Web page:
Just War Theory


Read on National Catholic Register about the conventional meeting between Pax Christi and Pontifical Council for Justice and Peace. It seems that a proposal is being submitted to the Pope to no longer allow Just-War Theory to be taught in the Church. How can this be? If it was true once, how can it be untrue now? If the world no longer meets the criteria to engage in what was once viewed as Just-War, that does not mean the entire theory itself is thrown out. As the writer below indicates, Pope Francis even allowed the possibility of resorting to violence to combat ISIS. How can our current Pope even say such a thing if Just-War is no longer a valid teaching in the Church?

Based on this part;

Too often, they allege, the “just war theory” has been used to endorse, rather than to prevent or limit military action.

Err I am hoping/guessing the whole thing is going to be an emphasis issue and not a doctrine issue. Perhaps to say that they don’t want to encourage it? Considering a full repeal if you will, would negate the justification for police and self defense etc…

Besides this is a proposal. I jumped into being Catholic because I believe there is substantial evidence of divine guidance and anything that ignores all logic has never made it to doctrine no matter the support from any number of people. The truth of the Just War Theory can’t go away, because I am here now and don’t feel like going away :slight_smile:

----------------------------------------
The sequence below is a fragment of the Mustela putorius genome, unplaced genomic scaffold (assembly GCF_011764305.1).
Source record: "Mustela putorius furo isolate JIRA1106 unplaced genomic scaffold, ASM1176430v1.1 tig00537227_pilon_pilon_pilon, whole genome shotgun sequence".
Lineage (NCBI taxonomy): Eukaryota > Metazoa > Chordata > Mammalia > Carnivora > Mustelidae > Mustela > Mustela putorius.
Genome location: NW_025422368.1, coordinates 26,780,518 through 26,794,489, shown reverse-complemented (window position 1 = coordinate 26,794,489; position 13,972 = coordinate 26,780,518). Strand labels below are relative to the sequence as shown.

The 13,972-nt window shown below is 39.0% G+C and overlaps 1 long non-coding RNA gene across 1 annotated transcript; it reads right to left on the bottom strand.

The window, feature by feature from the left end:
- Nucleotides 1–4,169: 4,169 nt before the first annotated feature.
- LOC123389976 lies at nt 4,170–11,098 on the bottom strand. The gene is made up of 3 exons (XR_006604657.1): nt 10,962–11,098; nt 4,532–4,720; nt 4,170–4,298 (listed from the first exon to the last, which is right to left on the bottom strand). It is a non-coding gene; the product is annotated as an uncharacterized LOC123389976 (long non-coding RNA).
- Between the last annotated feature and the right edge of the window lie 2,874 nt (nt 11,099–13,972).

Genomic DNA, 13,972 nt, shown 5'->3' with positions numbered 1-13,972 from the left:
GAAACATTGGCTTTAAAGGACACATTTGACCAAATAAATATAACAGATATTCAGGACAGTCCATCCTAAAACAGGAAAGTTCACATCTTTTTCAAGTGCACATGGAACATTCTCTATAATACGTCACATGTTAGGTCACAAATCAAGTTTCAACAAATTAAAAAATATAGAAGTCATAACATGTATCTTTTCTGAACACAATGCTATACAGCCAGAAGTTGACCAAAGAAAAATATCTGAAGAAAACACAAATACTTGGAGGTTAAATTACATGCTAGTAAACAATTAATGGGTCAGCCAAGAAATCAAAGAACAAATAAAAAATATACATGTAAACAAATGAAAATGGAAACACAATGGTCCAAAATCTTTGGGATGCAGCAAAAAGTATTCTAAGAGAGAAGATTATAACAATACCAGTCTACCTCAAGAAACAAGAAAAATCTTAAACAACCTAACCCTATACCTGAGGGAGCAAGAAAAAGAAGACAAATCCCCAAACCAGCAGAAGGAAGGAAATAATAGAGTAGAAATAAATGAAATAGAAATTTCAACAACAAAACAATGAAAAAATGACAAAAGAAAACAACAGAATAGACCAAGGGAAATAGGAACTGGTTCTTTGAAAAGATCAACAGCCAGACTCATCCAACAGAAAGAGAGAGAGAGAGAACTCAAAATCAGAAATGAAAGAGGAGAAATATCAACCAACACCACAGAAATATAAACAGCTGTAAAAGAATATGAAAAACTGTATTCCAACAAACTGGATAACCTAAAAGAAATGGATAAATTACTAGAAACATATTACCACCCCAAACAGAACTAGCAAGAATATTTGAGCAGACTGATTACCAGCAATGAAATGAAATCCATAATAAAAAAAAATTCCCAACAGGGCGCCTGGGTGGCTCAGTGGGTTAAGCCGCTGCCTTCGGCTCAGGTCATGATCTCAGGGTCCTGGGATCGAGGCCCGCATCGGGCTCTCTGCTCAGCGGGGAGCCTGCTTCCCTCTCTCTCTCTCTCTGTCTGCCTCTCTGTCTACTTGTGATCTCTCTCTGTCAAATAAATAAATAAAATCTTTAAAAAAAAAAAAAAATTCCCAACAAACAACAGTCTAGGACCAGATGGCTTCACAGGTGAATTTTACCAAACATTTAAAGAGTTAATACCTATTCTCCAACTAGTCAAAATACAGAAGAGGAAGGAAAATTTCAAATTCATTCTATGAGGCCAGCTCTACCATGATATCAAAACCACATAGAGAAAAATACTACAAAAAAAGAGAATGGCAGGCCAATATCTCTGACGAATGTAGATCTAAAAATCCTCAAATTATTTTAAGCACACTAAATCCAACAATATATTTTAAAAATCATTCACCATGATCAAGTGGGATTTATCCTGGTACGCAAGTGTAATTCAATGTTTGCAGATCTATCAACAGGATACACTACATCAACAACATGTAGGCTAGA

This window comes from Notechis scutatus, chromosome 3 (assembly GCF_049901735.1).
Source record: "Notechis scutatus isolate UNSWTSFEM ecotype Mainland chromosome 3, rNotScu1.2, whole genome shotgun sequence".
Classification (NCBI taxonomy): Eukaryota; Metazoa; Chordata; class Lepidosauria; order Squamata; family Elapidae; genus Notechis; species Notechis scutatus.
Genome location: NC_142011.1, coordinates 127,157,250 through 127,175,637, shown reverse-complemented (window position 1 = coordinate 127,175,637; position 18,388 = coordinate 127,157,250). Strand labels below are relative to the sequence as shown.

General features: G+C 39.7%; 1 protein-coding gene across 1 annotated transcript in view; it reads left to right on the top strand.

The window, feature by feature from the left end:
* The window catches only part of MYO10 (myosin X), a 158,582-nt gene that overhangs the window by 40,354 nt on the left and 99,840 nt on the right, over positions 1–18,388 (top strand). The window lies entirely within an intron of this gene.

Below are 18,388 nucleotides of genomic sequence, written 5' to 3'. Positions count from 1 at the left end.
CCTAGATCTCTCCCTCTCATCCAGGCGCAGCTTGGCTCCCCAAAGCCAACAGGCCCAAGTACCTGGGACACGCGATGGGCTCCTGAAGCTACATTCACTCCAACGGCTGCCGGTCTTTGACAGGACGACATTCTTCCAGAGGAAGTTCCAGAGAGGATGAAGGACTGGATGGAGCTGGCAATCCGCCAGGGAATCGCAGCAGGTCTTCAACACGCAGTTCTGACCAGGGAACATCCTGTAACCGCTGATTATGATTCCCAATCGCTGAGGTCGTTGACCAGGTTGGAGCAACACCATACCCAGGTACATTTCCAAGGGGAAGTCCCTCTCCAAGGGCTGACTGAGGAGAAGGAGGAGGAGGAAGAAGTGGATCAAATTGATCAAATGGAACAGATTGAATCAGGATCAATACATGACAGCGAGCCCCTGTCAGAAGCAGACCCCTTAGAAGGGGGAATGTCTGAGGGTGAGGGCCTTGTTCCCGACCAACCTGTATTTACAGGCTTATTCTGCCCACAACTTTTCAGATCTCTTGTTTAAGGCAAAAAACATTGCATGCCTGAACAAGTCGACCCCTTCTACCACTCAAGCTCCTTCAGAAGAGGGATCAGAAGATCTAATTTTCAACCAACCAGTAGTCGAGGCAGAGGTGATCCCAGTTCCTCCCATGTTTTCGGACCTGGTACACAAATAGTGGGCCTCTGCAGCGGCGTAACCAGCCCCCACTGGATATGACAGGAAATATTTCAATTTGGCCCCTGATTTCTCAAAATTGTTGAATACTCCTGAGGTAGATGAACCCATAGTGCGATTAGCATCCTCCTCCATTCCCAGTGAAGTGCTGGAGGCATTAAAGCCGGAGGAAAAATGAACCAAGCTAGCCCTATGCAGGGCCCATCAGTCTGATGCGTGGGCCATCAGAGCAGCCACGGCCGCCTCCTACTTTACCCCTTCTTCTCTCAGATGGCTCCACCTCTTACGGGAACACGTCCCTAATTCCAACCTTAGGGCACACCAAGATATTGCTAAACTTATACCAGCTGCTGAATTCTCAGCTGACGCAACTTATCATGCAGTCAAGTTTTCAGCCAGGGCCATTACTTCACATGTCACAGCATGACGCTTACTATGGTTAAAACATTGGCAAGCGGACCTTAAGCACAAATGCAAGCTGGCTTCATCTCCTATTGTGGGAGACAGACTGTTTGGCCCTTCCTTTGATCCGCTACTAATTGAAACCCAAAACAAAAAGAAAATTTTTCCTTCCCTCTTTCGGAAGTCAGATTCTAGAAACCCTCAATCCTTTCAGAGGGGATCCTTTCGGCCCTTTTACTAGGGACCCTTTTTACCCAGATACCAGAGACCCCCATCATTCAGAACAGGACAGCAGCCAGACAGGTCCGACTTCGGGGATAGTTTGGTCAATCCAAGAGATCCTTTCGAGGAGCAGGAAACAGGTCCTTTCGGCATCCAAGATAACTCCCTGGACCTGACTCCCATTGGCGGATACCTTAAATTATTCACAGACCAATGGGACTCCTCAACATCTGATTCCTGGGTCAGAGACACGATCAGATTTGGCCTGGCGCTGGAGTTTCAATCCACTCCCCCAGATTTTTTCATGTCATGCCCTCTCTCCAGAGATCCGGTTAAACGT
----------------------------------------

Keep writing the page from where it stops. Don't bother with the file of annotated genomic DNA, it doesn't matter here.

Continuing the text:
Because it is a meaningless statement to declare a war “unjust.” Was it unjust of Germany to invade Poland in 1939? Certainly, but the war was still fought even though intellectuals sat around debating if the actions of the war met the criteria to be declared “unjust.”

The acts of ISIS are certainly unjust but what does that do or prove? How does declaring their actions to be “unjust” do anything to stop them?

I’ve always thought that the discussion of a war being just or unjust was the same as arguing how many angels can dance on the head of a pin. Ultimately, it is just an exercise in discussion and accomplishes nothing in reality. In todays’ world, discussion of world events and military actions are far more about politics and not religion.

The Church’s Just War Theory was well meaning, but useless. Emphasizing peace instead of war, will be more effective. :thumbsup:

I thought the just/unjust was meant for faithful catholics as a guide for action?

I don’t think it would be simply erased. Instead, it would be rewritten to better stress what is needed in making decisions about war in the modern world. This might even include remove the name Just War Theory. The same concepts would be there, but they might call it something like the “right of nations to defend themselves”. That focuses the discussion on self-defense rather than war.

It is meant to be an aid to world leaders in deciding to go to war or not, and to the public who vote for those leaders. Of course, there are few, if any Catholic world leaders these days, but the Church will always try to guide the world whether it listens or not.

We still need to be able to call a war unjust though.


A guide of action for what?